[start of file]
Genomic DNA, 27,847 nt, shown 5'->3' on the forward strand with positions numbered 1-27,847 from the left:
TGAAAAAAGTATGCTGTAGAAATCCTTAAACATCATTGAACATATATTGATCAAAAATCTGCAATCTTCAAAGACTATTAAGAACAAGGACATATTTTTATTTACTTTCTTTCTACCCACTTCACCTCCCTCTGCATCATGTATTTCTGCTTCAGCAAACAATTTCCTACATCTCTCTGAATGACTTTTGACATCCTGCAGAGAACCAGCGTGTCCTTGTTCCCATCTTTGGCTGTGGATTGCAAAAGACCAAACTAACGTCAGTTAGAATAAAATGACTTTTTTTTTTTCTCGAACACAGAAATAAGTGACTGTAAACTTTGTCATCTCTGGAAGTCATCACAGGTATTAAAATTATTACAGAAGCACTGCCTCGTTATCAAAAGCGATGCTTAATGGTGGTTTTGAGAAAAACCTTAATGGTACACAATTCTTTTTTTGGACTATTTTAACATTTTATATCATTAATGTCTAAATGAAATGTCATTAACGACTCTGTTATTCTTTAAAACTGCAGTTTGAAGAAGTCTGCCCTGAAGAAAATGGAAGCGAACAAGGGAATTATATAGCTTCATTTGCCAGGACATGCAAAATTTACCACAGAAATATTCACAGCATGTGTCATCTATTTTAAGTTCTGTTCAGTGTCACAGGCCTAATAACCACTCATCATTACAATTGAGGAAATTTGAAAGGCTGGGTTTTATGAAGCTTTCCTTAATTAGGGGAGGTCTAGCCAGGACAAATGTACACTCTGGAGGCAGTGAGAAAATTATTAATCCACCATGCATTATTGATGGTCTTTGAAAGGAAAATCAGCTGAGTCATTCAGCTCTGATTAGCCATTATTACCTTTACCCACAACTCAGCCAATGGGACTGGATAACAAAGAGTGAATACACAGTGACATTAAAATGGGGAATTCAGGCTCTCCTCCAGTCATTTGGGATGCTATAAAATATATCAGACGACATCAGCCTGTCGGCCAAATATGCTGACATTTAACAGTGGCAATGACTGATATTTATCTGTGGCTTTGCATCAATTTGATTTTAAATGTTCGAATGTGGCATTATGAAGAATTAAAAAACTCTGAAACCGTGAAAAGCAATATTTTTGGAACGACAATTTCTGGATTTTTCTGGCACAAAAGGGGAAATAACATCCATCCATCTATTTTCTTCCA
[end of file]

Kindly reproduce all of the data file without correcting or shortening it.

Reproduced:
Genomic DNA, 27,847 nt, shown 5'->3' on the forward strand with positions numbered 1-27,847 from the left:
TGAAAAAAGTATGCTGTAGAAATCCTTAAACATCATTGAACATATATTGATCAAAAATCTGCAATCTTCAAAGACTATTAAGAACAAGGACATATTTTTATTTACTTTCTTTCTACCCACTTCACCTCCCTCTGCATCATGTATTTCTGCTTCAGCAAACAATTTCCTACATCTCTCTGAATGACTTTTGACATCCTGCAGAGAACCAGCGTGTCCTTGTTCCCATCTTTGGCTGTGGATTGCAAAAGACCAAACTAACGTCAGTTAGAATAAAATGACTTTTTTTTTTTCTCGAACACAGAAATAAGTGACTGTAAACTTTGTCATCTCTGGAAGTCATCACAGGTATTAAAATTATTACAGAAGCACTGCCTCGTTATCAAAAGCGATGCTTAATGGTGGTTTTGAGAAAAACCTTAATGGTACACAATTCTTTTTTTGGACTATTTTAACATTTTATATCATTAATGTCTAAATGAAATGTCATTAACGACTCTGTTATTCTTTAAAACTGCAGTTTGAAGAAGTCTGCCCTGAAGAAAATGGAAGCGAACAAGGGAATTATATAGCTTCATTTGCCAGGACATGCAAAATTTACCACAGAAATATTCACAGCATGTGTCATCTATTTTAAGTTCTGTTCAGTGTCACAGGCCTAATAACCACTCATCATTACAATTGAGGAAATTTGAAAGGCTGGGTTTTATGAAGCTTTCCTTAATTAGGGGAGGTCTAGCCAGGACAAATGTACACTCTGGAGGCAGTGAGAAAATTATTAATCCACCATGCATTATTGATGGTCTTTGAAAGGAAAATCAGCTGAGTCATTCAGCTCTGATTAGCCATTATTACCTTTACCCACAACTCAGCCAATGGGACTGGATAACAAAGAGTGAATACACAGTGACATTAAAATGGGGAATTCAGGCTCTCCTCCAGTCATTTGGGATGCTATAAAATATATCAGACGACATCAGCCTGTCGGCCAAATATGCTGACATTTAACAGTGGCAATGACTGATATTTATCTGTGGCTTTGCATCAATTTGATTTTAAATGTTCGAATGTGGCATTATGAAGAATTAAAAAACTCTGAAACCGTGAAAAGCAATATTTTTGGAACGACAATTTCTGGATTTTTCTGGCACAAAAGGGGAAATAACATCCATCCATCTATTTTCTTCCA